Sinn Féin Finance Spokesperson Deputy Pearse Doherty has reacted angrily to the release of the latest waiting list figures which have revealed that 204 children are currently awaiting an initial assessment from the Child and Adolescent Mental Health Service (CAMHS) team in the CHO 1 Area.
The data, which was provided to the Donegal Deputy following the tabling of a Parliamentary Question, also shows that 16 young people have been on the waiting list for over a year, while a further six children have been waiting over 15 months to receive treatment.
Criticising the figures, Deputy Doherty said: “Shortly before the Christmas Dáil break, I raised the issue of waiting times for the Child and Adolescent Mental Health Service with the Minister as more and more parents have reported their child experiencing long waits to access the service following an initial GP referral.
“The service, which is community-based, is designed to provide supports and treatment to children and their families who are currently experiencing mental health difficulties.
“Since then, I have now received a breakdown of the waiting list data for the service from the HSE and the figures for the CHO 1 Area, which includes counties Donegal, Sligo, Leitrim, Monaghan and Cavan, paint a worrying picture.
“They show that, as of the end of 2017, a total of 204 children are on the waiting list to receive an initial assessment. Of these, 16 have been on the list for over a year now while, even more worryingly, a further six young people have been waiting more than 15 months to receive treatment from the CAMHS team.
“This is simply appalling and these figures are clear proof that these children, some of whom are extremely vulnerable and need the appropriate medical intervention, are being let down by the current Government.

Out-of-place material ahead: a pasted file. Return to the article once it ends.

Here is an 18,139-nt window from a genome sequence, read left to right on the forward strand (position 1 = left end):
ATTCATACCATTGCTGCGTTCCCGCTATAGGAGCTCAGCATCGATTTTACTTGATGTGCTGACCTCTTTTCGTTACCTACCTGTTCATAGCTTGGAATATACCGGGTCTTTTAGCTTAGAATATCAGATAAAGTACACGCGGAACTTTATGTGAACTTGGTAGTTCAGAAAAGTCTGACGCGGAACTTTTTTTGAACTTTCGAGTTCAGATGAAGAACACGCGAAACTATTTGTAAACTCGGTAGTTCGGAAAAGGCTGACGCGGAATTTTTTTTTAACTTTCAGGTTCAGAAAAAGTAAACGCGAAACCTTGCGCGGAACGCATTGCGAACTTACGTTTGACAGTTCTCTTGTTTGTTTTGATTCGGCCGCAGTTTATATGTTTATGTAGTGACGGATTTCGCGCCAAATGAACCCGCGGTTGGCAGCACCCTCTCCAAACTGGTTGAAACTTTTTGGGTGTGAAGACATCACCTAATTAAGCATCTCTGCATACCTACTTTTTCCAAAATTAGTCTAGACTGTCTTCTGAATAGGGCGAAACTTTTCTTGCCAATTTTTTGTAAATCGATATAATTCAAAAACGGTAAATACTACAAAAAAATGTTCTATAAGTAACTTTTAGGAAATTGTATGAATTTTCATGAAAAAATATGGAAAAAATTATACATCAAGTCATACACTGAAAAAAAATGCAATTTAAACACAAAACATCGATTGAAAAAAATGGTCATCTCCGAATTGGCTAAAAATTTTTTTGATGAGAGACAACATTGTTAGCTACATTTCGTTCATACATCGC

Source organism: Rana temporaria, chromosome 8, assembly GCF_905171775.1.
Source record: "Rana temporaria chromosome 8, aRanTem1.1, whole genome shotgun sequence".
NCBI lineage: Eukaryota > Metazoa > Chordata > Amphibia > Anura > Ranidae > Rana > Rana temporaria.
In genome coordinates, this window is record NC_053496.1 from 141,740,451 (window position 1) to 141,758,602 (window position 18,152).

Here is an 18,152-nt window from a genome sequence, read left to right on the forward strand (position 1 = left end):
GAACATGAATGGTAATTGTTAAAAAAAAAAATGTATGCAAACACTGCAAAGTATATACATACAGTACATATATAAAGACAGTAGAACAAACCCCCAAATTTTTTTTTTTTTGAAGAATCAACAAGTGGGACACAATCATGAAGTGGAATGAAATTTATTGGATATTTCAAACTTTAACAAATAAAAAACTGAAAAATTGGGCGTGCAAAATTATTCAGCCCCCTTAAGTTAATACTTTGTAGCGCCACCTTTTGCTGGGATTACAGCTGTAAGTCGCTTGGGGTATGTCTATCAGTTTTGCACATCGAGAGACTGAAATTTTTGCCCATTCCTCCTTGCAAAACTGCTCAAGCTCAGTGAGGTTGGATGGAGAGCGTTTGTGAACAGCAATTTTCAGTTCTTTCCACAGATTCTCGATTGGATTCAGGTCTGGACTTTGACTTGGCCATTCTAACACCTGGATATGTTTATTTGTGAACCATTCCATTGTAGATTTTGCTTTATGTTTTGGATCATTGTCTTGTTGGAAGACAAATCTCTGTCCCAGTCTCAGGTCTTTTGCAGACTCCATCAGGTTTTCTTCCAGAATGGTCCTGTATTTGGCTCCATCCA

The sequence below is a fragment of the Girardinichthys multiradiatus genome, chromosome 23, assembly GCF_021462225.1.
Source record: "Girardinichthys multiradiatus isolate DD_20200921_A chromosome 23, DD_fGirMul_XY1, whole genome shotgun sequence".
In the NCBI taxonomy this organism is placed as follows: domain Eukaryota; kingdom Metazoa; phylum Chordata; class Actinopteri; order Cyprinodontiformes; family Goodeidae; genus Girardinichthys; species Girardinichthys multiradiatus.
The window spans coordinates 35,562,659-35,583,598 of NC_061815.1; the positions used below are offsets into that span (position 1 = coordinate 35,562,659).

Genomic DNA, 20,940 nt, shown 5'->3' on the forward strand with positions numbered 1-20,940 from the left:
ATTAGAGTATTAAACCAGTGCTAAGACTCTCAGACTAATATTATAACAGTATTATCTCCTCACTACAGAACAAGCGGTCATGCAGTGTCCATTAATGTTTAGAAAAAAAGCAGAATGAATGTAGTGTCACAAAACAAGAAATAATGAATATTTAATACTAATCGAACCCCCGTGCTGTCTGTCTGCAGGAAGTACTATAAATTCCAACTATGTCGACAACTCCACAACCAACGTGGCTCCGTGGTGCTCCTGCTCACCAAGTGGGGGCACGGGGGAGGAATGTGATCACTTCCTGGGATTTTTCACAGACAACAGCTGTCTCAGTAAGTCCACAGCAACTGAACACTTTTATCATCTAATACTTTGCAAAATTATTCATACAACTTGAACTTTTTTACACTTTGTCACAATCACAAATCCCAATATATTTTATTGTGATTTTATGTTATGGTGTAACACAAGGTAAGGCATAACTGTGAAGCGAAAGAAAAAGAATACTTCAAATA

“Children accessing the CAHM Service typically have conditions such as depression, anxiety, eating disorders, psychosis and ADHD to name a few, and those experiencing these difficulties often display worrying behaviours which not only includes persistent feelings of sadness and worry, but also may extent to deliberate self harm.
“And yet, despite their needs, these young people are being denied access to timely care and professional intervention – that is heartbreaking.
“However, this data should come as no surprise to anyone particularly given the ongoing under-resourcing of the service which currently is operating with well below the recommended staffing levels.
“In fact, while it has been recommended that a total of 107 Full or Whole Time posts are required across the entire CAMHS network, there are currently only 75 positions filled.
“This means that 32 vacancies have yet to be filled, meaning that the service is running on only 70 per cent of the recommended staffing levels.
“For my part, I pledge to continue to make representations on behalf of the many families from throughout Donegal who continue to reach out in an attempt to access the services, care and treatment which their children so desperately need.”